We request that the Inquiry also address accountability mechanisms and remedies, compensation, etc available for persons who have suffered violations of human rights by the AFP.



  1. Mrs. Kim Bax says:

    I have signed the petition, and posted the link to the People for Schapelle Facebook page http://www.facebook.com/PeopleForSchapelleCorby

  2. The main issue is accountability. It appears to me that the AFP believe and maybe they are in fact accountable to no one. Hopefully this will act as a wake up call that the AFP live all servants of the public are ultimately accountable to the public.

  3. turwen says:

    obout west papua
    The struggle of the people and the people of West Papua to independent and stand alone are not discussed in the forests, on a side road, and not through the banners, not through paper flyers, not through the Morning Star flag flying in the mountains, in forests, not through killing innocent civilians. However, the West Papuan people and the nation struggling with a very respectable and dignified presence in the Palace of the Republic of Indonesia and delivered in a polite, respectable and honorable to the Government of the Republic of Indonesia, through the President will of the people and the nation of Papua for Freedom
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  4. Yes Susan I’m with you on this one, the real issue is accountability. The AFP seem to think themselves above the law, they hold themselves accountable to no one, not the Ombudsman, not parliament and certainly not the public. Hopefully this will show them that they are accountable to the people of Australia, if no one else.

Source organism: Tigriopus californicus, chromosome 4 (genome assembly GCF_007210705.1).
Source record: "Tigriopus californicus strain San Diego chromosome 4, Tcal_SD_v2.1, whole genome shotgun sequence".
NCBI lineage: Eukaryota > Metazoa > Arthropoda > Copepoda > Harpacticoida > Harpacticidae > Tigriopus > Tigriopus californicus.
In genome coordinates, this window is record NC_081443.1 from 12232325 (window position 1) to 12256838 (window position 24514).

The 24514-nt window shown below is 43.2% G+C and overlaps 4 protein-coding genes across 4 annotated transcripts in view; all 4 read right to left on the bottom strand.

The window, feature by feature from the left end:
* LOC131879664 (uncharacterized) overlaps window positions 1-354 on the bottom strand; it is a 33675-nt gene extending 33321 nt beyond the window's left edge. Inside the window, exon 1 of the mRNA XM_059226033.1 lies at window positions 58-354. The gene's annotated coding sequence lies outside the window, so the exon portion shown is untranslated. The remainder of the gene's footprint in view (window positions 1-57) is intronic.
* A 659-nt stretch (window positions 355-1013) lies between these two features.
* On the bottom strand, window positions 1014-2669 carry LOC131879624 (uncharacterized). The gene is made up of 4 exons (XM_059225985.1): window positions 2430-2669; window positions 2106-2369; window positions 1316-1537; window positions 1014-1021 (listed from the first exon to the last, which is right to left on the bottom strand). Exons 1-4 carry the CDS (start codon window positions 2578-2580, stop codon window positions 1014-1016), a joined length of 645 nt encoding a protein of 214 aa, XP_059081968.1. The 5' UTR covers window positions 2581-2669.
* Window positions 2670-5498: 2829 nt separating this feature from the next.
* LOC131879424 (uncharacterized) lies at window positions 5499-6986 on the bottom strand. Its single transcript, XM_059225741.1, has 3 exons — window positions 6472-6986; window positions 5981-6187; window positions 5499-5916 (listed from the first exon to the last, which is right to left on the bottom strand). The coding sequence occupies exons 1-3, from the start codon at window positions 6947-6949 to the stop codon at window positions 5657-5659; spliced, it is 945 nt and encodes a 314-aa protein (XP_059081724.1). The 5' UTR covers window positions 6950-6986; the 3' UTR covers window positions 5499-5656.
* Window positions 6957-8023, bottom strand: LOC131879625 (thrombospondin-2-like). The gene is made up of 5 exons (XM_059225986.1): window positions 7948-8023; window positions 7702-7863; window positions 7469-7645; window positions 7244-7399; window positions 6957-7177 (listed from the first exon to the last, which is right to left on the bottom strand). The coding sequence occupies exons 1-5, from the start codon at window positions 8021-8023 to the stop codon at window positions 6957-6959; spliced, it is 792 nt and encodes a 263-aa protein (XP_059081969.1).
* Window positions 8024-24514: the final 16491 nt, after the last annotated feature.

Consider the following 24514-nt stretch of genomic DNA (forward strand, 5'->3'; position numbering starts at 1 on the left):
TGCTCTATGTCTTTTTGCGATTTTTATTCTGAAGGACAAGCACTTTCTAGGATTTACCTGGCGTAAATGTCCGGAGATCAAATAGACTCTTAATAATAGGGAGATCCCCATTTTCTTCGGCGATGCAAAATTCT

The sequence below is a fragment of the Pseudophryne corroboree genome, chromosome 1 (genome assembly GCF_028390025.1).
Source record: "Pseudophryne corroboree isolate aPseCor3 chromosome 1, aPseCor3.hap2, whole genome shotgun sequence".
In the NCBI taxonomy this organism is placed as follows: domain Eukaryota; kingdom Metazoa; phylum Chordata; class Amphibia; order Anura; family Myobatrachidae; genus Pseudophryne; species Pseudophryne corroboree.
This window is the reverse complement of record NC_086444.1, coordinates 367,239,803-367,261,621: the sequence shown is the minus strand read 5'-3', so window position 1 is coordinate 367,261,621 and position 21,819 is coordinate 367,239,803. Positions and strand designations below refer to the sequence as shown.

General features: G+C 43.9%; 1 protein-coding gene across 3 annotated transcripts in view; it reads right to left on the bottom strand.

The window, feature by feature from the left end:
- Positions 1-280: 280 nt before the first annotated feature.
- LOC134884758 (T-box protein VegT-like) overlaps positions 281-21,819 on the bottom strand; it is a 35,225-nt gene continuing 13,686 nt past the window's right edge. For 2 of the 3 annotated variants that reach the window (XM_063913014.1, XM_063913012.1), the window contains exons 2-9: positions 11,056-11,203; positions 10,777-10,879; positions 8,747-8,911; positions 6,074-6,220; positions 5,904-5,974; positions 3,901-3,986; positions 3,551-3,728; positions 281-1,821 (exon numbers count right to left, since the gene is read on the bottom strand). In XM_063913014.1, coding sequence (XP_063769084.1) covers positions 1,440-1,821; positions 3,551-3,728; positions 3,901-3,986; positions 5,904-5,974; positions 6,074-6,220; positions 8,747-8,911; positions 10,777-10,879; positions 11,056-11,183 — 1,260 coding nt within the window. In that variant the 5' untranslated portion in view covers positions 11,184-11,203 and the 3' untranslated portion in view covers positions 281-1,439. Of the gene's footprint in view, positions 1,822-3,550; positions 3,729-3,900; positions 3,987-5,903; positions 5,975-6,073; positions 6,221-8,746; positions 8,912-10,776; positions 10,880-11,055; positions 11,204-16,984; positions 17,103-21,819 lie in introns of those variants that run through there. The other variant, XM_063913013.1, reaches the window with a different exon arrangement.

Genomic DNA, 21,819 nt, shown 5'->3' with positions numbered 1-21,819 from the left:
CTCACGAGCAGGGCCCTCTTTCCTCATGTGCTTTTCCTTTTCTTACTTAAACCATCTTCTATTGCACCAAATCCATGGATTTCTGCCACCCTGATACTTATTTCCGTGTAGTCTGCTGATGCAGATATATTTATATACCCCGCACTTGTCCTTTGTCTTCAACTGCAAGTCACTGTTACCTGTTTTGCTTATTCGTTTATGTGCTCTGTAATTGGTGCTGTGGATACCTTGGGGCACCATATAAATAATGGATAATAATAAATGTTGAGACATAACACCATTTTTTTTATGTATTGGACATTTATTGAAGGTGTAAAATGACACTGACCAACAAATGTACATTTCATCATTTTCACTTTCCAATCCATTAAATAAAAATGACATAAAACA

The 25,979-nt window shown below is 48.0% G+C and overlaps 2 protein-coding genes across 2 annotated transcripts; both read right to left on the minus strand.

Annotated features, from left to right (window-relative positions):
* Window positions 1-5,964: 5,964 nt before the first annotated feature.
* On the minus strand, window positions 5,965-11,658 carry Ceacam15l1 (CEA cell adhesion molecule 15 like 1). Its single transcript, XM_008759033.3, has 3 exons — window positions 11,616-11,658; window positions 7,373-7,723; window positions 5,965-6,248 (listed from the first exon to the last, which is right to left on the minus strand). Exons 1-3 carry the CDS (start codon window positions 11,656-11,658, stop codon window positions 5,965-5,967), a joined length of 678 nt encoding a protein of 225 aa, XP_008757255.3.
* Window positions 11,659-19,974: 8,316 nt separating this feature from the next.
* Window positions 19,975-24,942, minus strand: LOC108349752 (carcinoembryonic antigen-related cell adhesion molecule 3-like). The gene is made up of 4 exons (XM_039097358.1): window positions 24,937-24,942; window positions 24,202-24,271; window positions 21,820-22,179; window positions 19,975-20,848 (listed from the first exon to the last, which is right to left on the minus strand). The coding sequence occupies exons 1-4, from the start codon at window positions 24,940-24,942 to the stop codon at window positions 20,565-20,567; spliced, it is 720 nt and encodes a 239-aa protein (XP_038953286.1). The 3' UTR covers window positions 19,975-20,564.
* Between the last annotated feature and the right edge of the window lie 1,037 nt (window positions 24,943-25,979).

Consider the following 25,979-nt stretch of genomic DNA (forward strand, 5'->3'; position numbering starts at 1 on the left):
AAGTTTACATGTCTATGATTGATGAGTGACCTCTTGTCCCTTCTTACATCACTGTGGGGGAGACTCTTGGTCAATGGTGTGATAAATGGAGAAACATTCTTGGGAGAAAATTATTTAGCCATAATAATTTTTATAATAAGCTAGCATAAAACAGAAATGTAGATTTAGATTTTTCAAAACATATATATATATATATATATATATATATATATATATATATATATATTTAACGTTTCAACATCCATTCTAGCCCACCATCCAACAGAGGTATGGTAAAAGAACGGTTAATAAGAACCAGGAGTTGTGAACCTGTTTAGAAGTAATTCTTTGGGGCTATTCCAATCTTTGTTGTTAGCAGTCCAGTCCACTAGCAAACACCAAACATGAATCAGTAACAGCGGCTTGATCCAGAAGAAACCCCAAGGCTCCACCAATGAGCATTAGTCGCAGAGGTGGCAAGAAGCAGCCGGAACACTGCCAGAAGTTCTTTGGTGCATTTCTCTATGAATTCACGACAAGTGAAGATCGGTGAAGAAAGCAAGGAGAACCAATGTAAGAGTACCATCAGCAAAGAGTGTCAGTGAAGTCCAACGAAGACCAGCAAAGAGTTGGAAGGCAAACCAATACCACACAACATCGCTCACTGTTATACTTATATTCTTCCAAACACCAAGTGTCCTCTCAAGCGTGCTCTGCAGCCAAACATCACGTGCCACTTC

5. It’s strange to think that the police themselves might not be accountable when their whole job is ensuring that everyone else in the community is accountable to them. This would be serious if they were not accountable, hey, that could explain why we seem to be losing the war against drugs..

  6. Not only are the AFP not accountable, they know that they are not accountable. They are above and beyond the law and there is indeed Susan outside the law. The public need to reassert their control over this rogue arm of government. The problem is that neither side of parliament is prepared to hold them accountable for fear of a public backlash..

  7. No copper in this country thinks that they are accountable to anyone. Like the others who have commented on this link, we need accountability from our public servants including our coppers. Maybe this will be a first step along a long and lonely path to accountability..

  8. Accountability now there is a four lettered word if you are a copper. Good on ya for having a go, you’ll get my support as soon as I get to another terminal.

  9. How many signatures do we need to get to make this happen?

  10. Why is accountability so hard to come by in contempoary society?

  11. Estelle that’s a really good question, we all just waiting for the really good answer to go with it. I suspect the answer is that accountability requires honesty, integrity and a little bit of putting yourself behind what is best for society. Not many are prepared to do that now.